It's his Pasture
Okay, what's getting lost in this whole LeBron James/Russian tycoon/global tycoon synergy is WHERE THE FUCK JAY FITS IN. For pure spurts and puddles, read Woj's column on Mikhail Prokhorov, which will leave you thinking that Prokhorov is hard (of course), his money questionable (it's Russian), and his grand entrance into the lobby of a NYC hotel nothing short of a Jay-Z video.
Incidental, you say? Did Sean fail, since his token ownership stake failed to get the Nets relocated, or generate that much buzz? What about this: Even if the man mattered very little in this particular case, it's his influence that allows James and Prokhorov to make so much sense together. His presence in this deal may add some residual cred, and make it pop a little more, but it's more a lifetime achievement award. Remember, Jay was the first to take the hustle all the way into the boardroom, and make the boardroom respect it. Forget the kingpin fantasies that made our favorite music. That was the old totem; Jay saw a way to really leverage street smarts, and street branding, in a way that brought him real power.
Is he still the figurehead he once was? No matter what you think of the new joint, the answer is no. He's closer and closer to Russell Simmons everyday. That is, less and less involved in any real manipulation of what we might term "gangter capital." Gangsters by themselves are business rubes, at least once they try and enter the halls of legal money. Capital of all kinds is synonymous with selling out, exactly the reason why anyone trying to be the Next Jordan has to tread lightly: Jordan could get away with anything, and even he ended up a corporatized shell on the public stage.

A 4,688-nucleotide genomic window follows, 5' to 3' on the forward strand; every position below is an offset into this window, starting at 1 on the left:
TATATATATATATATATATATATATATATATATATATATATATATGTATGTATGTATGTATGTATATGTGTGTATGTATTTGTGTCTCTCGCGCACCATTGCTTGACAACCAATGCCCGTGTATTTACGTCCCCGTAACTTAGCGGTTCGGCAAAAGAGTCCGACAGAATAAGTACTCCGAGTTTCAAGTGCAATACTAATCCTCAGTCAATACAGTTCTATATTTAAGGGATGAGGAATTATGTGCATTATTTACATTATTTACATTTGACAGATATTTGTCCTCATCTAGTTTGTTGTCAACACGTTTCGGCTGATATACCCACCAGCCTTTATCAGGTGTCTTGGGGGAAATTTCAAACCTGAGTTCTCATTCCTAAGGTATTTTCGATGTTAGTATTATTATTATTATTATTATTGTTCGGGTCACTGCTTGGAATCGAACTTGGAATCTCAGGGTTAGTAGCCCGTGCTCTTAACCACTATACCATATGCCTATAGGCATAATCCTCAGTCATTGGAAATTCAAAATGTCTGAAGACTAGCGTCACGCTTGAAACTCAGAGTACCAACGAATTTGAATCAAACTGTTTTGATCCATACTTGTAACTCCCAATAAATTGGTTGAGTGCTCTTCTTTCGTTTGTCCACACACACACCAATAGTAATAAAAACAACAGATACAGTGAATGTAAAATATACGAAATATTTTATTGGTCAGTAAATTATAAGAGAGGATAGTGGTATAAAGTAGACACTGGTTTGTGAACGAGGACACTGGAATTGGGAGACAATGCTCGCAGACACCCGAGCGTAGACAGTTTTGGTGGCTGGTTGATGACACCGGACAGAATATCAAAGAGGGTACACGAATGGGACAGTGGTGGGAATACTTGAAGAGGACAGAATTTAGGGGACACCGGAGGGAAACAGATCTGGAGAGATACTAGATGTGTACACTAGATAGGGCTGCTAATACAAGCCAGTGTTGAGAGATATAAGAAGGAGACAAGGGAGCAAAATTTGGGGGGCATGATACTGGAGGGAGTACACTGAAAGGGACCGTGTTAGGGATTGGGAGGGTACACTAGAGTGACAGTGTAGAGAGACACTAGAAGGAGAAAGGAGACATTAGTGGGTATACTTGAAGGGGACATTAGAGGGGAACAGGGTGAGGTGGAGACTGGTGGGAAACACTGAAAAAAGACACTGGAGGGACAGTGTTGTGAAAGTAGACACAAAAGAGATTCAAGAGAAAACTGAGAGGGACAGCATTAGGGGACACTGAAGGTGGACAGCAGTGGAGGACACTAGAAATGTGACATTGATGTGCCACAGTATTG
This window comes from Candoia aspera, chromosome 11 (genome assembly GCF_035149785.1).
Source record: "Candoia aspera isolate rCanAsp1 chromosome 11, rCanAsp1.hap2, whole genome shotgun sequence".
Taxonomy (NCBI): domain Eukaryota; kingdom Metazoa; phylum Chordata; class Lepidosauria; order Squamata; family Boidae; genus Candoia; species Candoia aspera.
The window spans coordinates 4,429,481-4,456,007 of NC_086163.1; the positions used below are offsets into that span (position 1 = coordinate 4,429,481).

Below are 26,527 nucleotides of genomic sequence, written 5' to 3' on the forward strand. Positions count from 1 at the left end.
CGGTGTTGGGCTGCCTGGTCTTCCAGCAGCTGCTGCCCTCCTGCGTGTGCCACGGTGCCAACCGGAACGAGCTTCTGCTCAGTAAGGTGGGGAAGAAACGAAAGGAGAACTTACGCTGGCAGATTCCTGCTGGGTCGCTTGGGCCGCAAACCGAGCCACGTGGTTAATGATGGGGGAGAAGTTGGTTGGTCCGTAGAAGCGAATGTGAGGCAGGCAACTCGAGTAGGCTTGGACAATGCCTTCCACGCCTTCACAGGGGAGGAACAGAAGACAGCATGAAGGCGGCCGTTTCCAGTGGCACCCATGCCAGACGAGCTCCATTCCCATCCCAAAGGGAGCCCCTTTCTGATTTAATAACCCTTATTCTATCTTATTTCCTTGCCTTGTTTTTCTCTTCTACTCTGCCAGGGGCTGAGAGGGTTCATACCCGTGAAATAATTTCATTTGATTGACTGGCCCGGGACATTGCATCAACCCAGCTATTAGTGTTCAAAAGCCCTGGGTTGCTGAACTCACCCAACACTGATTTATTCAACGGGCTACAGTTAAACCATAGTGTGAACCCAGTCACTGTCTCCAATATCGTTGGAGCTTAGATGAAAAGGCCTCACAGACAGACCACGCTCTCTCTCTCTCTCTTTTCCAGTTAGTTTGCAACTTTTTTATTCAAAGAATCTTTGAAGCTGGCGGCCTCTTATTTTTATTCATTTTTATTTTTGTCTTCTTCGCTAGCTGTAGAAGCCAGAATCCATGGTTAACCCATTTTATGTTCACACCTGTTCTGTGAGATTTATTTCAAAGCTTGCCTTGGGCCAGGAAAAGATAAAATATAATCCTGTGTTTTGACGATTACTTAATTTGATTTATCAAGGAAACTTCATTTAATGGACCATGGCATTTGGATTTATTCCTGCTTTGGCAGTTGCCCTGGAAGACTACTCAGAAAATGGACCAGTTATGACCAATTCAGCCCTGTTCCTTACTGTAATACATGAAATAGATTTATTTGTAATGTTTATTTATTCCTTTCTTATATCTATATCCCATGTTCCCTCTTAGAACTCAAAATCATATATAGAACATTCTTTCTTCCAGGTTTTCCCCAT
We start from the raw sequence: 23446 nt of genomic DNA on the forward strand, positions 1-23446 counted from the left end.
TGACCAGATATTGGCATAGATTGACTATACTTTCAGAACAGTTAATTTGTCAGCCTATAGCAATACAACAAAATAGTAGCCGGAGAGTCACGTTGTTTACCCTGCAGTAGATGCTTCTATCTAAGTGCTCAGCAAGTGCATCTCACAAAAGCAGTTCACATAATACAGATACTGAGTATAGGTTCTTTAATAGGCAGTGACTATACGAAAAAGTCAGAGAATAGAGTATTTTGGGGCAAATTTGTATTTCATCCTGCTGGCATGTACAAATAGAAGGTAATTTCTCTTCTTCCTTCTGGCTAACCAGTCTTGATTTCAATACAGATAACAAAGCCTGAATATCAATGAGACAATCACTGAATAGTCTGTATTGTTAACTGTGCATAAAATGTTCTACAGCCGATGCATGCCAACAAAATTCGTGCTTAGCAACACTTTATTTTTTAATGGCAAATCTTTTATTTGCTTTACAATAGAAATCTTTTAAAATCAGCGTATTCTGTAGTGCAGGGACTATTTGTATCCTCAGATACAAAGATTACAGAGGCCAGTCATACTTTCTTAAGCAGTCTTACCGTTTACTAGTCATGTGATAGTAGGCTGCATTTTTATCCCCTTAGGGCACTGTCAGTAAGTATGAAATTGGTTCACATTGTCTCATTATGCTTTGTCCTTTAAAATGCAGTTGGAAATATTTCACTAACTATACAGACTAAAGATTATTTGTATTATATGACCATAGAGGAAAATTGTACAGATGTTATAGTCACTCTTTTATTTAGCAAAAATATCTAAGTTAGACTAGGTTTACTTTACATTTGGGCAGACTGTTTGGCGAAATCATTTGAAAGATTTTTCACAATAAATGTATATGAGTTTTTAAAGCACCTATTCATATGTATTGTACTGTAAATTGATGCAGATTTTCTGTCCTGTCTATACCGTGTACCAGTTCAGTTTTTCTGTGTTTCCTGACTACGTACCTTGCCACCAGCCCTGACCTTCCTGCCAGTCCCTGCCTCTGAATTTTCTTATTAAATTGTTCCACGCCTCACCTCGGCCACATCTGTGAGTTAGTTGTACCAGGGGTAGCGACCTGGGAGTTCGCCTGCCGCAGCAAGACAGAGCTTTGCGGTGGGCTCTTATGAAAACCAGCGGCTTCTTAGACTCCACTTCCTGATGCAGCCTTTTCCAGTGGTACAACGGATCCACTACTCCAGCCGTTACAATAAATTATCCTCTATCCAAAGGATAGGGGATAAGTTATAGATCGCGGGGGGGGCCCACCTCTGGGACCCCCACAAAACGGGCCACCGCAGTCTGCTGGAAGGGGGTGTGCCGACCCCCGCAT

I believe in the power of music. I believe that Jay-Z inspired a generation to believe that there was no shame in trying to clean up a little and invest back in ventures that didn't have to choose between profit and legitimacy. He made a seamless transition from fake drug kingpin (is mafia even lower than this?), to vague wealthy and influential baller with skeletons in the closet, to the nexus of the board room and the streets in a way that worked for everyone. LeBron wants to be like Jay, not Mike; this Russian fellow finds himself with instant credibility because of the pioneering work done by the man without a pen. When the photo opp happens, he needs to symbolically bless the handshake, because it might be his greatest legacy.
(You try and tell me how "My President is Black" fits in here.)
In other news, I am positively baffled by Flip's "Arenas will have the ball more than eighty percent of the time because we're scrapping Princeton". Isn't that an awful lot already? I know that Butler and the other guards did touch it sometimes, and that Arenas's quickness/quick release means he doesn't stand around so much. But I just don't see how this does anything to encourage a change in Gil's game, or the team's complexion. It's not like he was being denied his touches or discouraged from attacking before. This is what happens when Ziller or Kevin Pelton aren't online early.
Update: Maybe he meant "I want him to control the ball and run the offense, not just fire away or attack." But the comment was about % of the time Gil has the ball, not how patient he is.